January 12, 2022
SEOUL – North Korea’s recent missile launch, which would previously have been a variable in a South Korean presidential election, will have little effect on the upcoming election, as provocations become routine and receive less attention from the public and candidates, experts say.
“North Korea’s missile launch is unlikely to have a direct impact on the presidential election,” said Hong Min, a senior researcher at the Korea Institute for National Unification’s North Korea research division. “I think the indirect impact is also very minimal.”
He said when looking at public opinion and media trends, North Korea-related issues are not having much of an impact on the presidential election recently.
In September last year, North Korea fired two short-range ballistic missiles into the East Sea. But little public opinion or media linked North Korea to the presidential election. Major candidates from neither the ruling nor main opposition party released a statement over the provocation.
The North again fired two missiles this month, but the situation did not change much. Until Tuesday morning, key candidates Lee Jae-myung and Yoon Suk-yeol remained silent over the issue. Only when asked by a foreign reporter in the afternoon did Yoon say that if there are signs that a nuclear-loaded missile is fired, there is no other recourse but to take a preemptive strike.
Over the course of the election campaign, the North issue itself has been put on the back burner due to more pressing issues like the coronavirus, economy and real estate.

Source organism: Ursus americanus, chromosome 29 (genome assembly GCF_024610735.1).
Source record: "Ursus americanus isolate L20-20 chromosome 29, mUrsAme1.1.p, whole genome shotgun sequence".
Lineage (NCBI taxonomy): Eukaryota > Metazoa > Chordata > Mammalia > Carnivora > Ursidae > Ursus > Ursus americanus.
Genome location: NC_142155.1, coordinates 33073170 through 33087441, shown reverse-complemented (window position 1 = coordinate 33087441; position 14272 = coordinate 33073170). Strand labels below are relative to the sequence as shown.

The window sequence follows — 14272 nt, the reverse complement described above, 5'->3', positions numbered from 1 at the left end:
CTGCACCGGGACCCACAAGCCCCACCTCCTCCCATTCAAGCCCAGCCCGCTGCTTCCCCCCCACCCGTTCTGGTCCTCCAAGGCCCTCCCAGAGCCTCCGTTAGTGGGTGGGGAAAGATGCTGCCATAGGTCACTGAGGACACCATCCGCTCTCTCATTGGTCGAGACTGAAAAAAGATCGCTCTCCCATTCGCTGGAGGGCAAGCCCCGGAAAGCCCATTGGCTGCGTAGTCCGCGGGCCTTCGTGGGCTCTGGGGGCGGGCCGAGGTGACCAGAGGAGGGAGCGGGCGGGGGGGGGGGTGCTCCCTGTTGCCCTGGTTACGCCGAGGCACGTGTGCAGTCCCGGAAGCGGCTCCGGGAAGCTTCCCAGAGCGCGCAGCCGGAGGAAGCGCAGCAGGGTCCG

This is in contrast to a decade ago, when the North Korean issue had been a significant variable in presidential elections.
In December 2012, when the North launched a long-range rocket ahead of the presidential election, both the ruling and opposition candidates were vocal, saying it escalated tensions on the Korean Peninsula. Park Geun-hye, then the candidate for the ruling conservative party, gathered hawks stressing her “thorough security view,” while Moon Jae-in, then candidate for the liberal-leaning main opposition, sought to exude a strong image through his former military career in South Korea’s special forces.
From the perspective of whether the North has any intention to affect the election now, “I don’t think it’s big,” Hong said. “In terms of the benefits that North Korea can take (in the presidential election) by launching missiles, it is not large. So the connection with the presidential election is not that high.”
Pyongyang had no political remarks or external messages when firing the two missiles.
Regarding the suspected ballistic missile launched by North Korea, President Moon Jae-in said, “I am concerned about North Korea’s consecutive missile test launches ahead of the presidential election.”
Moon told each ministry to take necessary measures so that inter-Korean relations are no longer tense and so that people are not anxious.
The North’s priority for the missile test is to boost its defense capabilities as planned, regardless of the external environment, but it is not that the regime does not consider South Korea’s presidential election, said Park Won-gon, a professor in the department of North Korean studies at Ewha Womans University.
“North Korea is refraining from taking actions that could escalate tensions on the Korean Peninsula as much as possible,” he said. “This is because if tensions are created to the extent of mentioning the war crisis on the Korean Peninsula, it will be disadvantageous to the ruling party,” which has a less harsh stance on the North compared to the main opposition People Power Party.
“If that happens, the public may blame the Moon Jae-in government’s past five years of efforts toward the North and the criticism could negatively affect ruling presidential candidate Lee Jae-myung,” he said. “That is not what the North wants.”